by guest blogger Rachael Everly
Not surprisingly, Mandarin Chinese is the language most used for business after English. Mandarin is spoken by over 845 million people in China, the world’s second-largest economy, and nearby Taiwan. French comes in at the number two position, Arabic (the key to the Middle East) at number three, and Spanish ranking fourth.
However, there are some controversies when it comes to language learning. Most notably this occurs in countries with large immigrant populations changing the demographic and influencing what languages are spoken most often in business and commerce.
Here are 3 of the most notable language controversies:
Language of Instruction
According to UNESCO’s International Institute for Educational Planning Learning Portal, there are 7000 languages spoken worldwide in only 200 countries. Multilingualism is the norm around the world with many children growing up speaking one or two languages in the home, with often a third language spoken in institutional and governmental settings.
This can make it difficult for educational institutions to determine in which language to conduct their instruction. There’s an ongoing debate on whether courses should be taught in the students’ native languages – to ensure students can actually learn and understand the information presented – or whether courses and classes should be presented in the national language or other international language in order to open the door wider to further educational and economic opportunities. Some also feel the two approaches are best combined.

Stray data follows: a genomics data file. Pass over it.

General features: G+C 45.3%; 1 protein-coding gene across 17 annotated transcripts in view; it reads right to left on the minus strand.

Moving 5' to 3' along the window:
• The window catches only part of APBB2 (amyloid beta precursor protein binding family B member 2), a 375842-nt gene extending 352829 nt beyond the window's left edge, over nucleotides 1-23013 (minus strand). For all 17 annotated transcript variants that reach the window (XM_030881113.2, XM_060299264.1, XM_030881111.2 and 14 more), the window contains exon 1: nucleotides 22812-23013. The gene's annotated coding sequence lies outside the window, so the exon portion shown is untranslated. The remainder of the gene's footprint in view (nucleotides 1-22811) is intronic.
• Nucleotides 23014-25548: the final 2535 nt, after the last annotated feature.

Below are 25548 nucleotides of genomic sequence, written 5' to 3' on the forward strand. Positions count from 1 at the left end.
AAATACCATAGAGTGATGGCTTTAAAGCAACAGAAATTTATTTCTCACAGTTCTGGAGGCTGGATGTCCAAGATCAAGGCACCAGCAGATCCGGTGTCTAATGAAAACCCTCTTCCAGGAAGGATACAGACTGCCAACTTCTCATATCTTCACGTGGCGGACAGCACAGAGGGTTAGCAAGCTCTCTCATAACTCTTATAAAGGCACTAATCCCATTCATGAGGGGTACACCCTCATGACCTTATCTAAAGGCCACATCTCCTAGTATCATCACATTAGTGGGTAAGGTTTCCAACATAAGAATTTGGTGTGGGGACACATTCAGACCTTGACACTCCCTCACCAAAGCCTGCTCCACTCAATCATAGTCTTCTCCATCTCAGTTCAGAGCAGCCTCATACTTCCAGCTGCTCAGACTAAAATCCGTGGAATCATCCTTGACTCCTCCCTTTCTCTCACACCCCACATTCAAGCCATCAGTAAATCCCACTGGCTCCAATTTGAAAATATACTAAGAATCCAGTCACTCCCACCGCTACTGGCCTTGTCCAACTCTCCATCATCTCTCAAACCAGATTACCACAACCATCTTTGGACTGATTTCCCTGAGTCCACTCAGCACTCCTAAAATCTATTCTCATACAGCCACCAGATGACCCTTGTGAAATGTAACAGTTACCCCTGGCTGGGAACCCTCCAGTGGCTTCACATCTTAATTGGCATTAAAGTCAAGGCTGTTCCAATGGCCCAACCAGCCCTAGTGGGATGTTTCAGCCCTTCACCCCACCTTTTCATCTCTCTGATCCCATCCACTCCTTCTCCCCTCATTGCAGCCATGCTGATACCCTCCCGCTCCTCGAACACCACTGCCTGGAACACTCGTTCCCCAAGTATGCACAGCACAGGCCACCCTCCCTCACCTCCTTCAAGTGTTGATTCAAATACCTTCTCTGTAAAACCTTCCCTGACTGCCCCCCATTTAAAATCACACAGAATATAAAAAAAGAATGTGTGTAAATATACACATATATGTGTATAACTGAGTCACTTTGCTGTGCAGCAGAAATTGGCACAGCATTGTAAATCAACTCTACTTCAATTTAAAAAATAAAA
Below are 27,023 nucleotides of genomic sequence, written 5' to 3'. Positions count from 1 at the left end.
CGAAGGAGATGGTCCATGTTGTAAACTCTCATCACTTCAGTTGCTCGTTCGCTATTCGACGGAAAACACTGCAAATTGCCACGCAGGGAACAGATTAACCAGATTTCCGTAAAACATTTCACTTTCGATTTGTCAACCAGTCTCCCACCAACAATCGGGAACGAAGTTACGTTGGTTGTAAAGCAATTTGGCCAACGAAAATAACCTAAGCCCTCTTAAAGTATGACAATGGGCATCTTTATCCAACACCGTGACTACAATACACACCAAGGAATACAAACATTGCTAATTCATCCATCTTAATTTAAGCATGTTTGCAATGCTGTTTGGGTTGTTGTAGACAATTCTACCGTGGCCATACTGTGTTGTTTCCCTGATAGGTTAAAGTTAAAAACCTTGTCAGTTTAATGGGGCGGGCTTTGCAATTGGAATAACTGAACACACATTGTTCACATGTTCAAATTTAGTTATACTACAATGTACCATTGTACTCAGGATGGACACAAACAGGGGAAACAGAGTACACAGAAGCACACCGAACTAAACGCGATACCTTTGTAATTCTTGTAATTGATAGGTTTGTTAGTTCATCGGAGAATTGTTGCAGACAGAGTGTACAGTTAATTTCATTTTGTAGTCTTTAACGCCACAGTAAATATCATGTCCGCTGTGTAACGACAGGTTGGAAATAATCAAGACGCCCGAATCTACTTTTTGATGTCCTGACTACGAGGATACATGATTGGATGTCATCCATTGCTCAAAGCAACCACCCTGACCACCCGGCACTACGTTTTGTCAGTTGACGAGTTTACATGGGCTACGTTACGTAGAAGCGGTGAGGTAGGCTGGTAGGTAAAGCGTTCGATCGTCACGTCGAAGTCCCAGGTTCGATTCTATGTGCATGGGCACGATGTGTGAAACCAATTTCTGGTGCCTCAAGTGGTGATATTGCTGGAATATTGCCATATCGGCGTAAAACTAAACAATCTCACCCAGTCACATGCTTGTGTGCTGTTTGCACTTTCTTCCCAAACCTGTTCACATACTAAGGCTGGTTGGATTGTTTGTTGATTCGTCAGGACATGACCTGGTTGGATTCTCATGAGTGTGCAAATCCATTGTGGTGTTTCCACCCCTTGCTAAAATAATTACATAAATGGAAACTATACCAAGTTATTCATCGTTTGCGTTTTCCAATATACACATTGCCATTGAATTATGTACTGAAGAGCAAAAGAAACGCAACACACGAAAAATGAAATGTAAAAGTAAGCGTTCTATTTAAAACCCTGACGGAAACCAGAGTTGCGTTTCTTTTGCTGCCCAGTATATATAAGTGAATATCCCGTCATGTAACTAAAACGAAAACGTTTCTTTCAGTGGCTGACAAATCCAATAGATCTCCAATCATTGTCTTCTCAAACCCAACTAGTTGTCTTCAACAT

English as a medium of instruction (EMI) is a controversial topic of discussion in non-anglophone countries, as it has become the language of instruction in subjects as diverse as mathematics, geometry, and medicine.
Establishing National Languages
In the U.S., Spanish is spoken as a first or second language by an estimated 45 million people. This makes it the most spoken language in the contiguous United States after English. It’s such a powerful force in business that many managers and other employees are learning the language in order to have a competitive edge over their peers and communicate with others.
There’s been talk of making Spanish an official second language of the USA. But without an official first language, another movement worth mentioning, this makes establishing Spanish as a second national language difficult to push forward. Spanish is not going to be chosen as an official language anytime soon, especially considering that the PEW Research Center reports a downward trend in usage in the home. While there have been efforts to push Spanish forward as an official language, the U.S. remains too pluralistic for any one cultural group to make theirs the official language.
Recently issued U.S. Census tables, based on American Community Survey data collected from 2009 to 2013, have expanded the languages and language groups tabulated from 39 to 350. The data, released on November 3, 2015, is the most comprehensive look at languages and communities in the U.S. including “Pennsylvania Dutch, Ukrainian, Turkish, Romanian, Amharic and many others. Also included are 150 different Native North American languages, collectively spoken by more than 350,000 people, including Yupik, Dakota, Apache, Keres and Cherokee.”